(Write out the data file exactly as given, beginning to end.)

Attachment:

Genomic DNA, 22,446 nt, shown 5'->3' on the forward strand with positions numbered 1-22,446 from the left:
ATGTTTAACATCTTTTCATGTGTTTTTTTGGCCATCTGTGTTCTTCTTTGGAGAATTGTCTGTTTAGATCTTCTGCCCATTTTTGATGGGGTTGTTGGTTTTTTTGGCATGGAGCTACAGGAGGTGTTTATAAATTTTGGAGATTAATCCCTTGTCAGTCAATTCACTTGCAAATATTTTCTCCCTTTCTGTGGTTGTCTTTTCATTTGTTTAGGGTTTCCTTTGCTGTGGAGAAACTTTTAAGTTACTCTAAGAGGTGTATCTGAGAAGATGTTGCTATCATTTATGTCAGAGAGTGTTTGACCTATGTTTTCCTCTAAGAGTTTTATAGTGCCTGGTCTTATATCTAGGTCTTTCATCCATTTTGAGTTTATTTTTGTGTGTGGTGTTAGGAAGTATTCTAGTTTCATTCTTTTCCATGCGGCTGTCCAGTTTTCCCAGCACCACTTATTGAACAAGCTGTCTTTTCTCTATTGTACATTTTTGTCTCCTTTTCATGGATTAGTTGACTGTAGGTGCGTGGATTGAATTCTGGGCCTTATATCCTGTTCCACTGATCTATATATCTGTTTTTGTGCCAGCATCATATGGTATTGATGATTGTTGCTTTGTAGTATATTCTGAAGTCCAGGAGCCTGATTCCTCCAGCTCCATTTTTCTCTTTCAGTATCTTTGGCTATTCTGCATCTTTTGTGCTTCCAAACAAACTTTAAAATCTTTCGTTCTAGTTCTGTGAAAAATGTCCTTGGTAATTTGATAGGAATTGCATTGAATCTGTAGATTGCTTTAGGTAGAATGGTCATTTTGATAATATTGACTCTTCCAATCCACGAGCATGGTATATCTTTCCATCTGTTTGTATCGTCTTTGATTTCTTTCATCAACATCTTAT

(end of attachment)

Genomic DNA, 22,446 nt, shown 5'->3' on the forward strand with positions numbered 1-22,446 from the left:
ATGTTTAACATCTTTTCATGTGTTTTTTTGGCCATCTGTGTTCTTCTTTGGAGAATTGTCTGTTTAGATCTTCTGCCCATTTTTGATGGGGTTGTTGGTTTTTTTGGCATGGAGCTACAGGAGGTGTTTATAAATTTTGGAGATTAATCCCTTGTCAGTCAATTCACTTGCAAATATTTTCTCCCTTTCTGTGGTTGTCTTTTCATTTGTTTAGGGTTTCCTTTGCTGTGGAGAAACTTTTAAGTTACTCTAAGAGGTGTATCTGAGAAGATGTTGCTATCATTTATGTCAGAGAGTGTTTGACCTATGTTTTCCTCTAAGAGTTTTATAGTGCCTGGTCTTATATCTAGGTCTTTCATCCATTTTGAGTTTATTTTTGTGTGTGGTGTTAGGAAGTATTCTAGTTTCATTCTTTTCCATGCGGCTGTCCAGTTTTCCCAGCACCACTTATTGAACAAGCTGTCTTTTCTCTATTGTACATTTTTGTCTCCTTTTCATGGATTAGTTGACTGTAGGTGCGTGGATTGAATTCTGGGCCTTATATCCTGTTCCACTGATCTATATATCTGTTTTTGTGCCAGCATCATATGGTATTGATGATTGTTGCTTTGTAGTATATTCTGAAGTCCAGGAGCCTGATTCCTCCAGCTCCATTTTTCTCTTTCAGTATCTTTGGCTATTCTGCATCTTTTGTGCTTCCAAACAAACTTTAAAATCTTTCGTTCTAGTTCTGTGAAAAATGTCCTTGGTAATTTGATAGGAATTGCATTGAATCTGTAGATTGCTTTAGGTAGAATGGTCATTTTGATAATATTGACTCTTCCAATCCACGAGCATGGTATATCTTTCCATCTGTTTGTATCGTCTTTGATTTCTTTCATCAACATCTTAT